Three Most Common Brushing Mistakes

Brushing your teeth regularly is your first line of defense against tooth decay. You should brush them twice daily, preferably right after breakfast and before you go to sleep. Brushing is one of the most crucial elements to maintain your oral health.

Since brushing is crucial, it is important that you brush your teeth correctly and use the right type of brush. You would think that it is not possible to brush your teeth incorrectly. After all, the brush only fits in your mouth so many ways and you can only move it in so many directions, but there is a wrong way and a right way. Some brushing mistakes, however, are more common than others.

Mistakes You Must Fix

The first mistake many of our patients make is getting the wrong toothbrush. It is difficult these days with such a wide variety of shapes, sizes, and claims about the product. Sometimes the amount of choice can be overwhelming, so you just grab one that looks good.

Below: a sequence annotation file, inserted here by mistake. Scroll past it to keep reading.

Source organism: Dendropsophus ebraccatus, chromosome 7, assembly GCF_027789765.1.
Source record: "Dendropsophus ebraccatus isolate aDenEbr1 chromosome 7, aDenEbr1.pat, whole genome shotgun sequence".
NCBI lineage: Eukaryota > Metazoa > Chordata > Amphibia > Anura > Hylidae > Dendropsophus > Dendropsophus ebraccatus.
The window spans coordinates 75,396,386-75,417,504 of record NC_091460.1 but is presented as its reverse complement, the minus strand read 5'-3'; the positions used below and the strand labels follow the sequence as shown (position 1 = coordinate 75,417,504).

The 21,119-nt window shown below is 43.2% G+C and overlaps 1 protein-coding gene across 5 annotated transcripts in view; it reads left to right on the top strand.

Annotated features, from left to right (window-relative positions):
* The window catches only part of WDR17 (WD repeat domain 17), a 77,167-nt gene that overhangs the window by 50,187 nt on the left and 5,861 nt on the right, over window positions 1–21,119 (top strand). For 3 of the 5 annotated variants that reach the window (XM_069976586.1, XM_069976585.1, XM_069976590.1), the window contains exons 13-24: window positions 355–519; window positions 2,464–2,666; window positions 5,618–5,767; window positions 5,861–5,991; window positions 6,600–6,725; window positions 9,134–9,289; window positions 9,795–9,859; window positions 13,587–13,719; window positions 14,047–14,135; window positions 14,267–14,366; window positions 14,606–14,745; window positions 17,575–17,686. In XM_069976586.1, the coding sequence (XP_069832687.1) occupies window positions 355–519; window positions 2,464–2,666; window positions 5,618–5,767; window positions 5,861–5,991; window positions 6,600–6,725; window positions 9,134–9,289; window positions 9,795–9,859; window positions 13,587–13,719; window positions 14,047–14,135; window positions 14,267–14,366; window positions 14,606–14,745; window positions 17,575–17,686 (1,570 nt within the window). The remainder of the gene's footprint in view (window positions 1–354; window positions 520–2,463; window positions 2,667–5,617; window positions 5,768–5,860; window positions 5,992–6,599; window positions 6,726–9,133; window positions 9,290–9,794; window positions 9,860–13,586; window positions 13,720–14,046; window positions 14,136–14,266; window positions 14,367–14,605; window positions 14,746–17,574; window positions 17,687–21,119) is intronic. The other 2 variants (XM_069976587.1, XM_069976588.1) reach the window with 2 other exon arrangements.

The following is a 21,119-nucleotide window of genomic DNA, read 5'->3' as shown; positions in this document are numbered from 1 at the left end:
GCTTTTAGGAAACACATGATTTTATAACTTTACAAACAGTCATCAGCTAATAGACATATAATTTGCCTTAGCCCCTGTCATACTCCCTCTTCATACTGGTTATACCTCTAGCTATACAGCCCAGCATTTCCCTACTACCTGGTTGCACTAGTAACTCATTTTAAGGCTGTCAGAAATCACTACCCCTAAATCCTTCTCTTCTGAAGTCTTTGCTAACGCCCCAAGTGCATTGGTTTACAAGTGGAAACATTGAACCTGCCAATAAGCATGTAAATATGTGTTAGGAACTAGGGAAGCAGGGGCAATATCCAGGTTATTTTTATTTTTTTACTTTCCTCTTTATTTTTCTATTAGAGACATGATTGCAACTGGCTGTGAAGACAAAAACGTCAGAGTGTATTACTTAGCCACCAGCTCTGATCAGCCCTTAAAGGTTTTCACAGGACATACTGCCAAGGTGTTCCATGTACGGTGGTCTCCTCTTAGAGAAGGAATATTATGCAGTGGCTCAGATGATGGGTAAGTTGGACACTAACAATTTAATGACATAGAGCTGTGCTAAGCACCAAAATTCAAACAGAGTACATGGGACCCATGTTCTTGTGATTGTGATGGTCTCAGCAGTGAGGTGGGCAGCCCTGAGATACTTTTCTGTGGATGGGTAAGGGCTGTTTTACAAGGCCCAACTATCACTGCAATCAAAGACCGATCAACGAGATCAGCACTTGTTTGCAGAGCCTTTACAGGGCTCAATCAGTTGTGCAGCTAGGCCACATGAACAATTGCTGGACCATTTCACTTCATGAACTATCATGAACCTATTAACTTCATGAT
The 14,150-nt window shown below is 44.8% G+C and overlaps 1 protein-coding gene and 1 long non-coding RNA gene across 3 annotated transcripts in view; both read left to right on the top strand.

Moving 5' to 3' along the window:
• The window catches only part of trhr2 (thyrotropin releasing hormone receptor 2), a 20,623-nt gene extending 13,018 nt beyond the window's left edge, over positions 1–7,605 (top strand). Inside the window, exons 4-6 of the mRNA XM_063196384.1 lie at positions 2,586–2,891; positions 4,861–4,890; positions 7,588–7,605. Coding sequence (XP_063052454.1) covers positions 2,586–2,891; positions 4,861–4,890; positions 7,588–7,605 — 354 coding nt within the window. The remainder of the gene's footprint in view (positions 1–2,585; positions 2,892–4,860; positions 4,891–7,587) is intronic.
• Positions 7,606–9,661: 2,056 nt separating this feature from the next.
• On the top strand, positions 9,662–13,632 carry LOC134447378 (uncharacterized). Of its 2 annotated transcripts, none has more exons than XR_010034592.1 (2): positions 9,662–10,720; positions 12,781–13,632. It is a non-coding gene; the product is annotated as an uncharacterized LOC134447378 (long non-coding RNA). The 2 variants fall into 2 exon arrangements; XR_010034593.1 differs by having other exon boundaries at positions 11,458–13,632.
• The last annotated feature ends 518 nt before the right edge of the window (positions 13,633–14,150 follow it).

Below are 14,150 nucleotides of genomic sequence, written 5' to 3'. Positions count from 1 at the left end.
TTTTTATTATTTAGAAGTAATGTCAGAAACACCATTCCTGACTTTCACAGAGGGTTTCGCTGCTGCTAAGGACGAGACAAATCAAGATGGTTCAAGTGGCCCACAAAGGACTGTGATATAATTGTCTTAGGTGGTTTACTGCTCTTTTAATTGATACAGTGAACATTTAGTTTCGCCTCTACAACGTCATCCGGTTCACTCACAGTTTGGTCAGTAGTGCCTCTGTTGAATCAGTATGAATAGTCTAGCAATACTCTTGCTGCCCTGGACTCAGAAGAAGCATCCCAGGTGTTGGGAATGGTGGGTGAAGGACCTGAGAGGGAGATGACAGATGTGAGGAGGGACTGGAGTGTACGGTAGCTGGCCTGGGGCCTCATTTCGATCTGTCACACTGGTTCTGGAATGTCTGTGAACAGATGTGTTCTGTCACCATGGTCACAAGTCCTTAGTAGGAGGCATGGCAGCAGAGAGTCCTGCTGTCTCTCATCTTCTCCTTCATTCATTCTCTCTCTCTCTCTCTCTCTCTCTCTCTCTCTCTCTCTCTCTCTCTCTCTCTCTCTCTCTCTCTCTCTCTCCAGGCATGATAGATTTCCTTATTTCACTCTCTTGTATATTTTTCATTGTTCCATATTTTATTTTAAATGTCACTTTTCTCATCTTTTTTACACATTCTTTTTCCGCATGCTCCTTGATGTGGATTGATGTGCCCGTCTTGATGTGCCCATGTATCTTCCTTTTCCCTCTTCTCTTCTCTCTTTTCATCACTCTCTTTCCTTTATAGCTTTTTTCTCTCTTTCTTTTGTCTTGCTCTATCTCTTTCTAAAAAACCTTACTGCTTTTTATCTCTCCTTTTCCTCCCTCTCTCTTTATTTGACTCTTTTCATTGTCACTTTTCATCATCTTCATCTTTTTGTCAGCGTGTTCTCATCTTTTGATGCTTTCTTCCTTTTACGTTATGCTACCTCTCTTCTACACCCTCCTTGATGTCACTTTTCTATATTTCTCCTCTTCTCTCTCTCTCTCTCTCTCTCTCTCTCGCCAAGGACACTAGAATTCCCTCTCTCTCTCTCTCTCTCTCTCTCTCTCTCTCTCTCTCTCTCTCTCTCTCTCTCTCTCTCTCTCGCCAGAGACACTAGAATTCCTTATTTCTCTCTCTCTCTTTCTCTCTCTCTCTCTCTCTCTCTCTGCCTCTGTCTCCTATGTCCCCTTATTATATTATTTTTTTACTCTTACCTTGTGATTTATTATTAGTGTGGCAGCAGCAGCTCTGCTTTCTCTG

The one thing you must consider when getting a toothbrush is the size and shape of the brush in relation to the size and shape of your mouth and teeth. Some of our patients complain that they have cavities but do everything they are supposed to do. Then we discover that the brush they have is too small to adequately cover the tooth surfaces. So first, look at the brush and think about your mouth, then purchase your toothbrush.

The next big mistake you must correct is the length of time you take to brush your teeth. Toothbrushing is not a contest to see if you can brush faster than yesterday and it shouldn't go on forever. But you should brush your teeth for two minutes each time you brush. And brush gently. Brushing your teeth harder doesn't remove more food particles, in fact, it can damage your tooth enamel.

Lastly, get a toothbrush with soft bristles. As you don't have to attack your teeth with the brush you also don't have to scrape away the bacteria that became plaque. That is our job. Your job is to gently brush away the loose food particles and the acid left behind with your soft-bristled brush.

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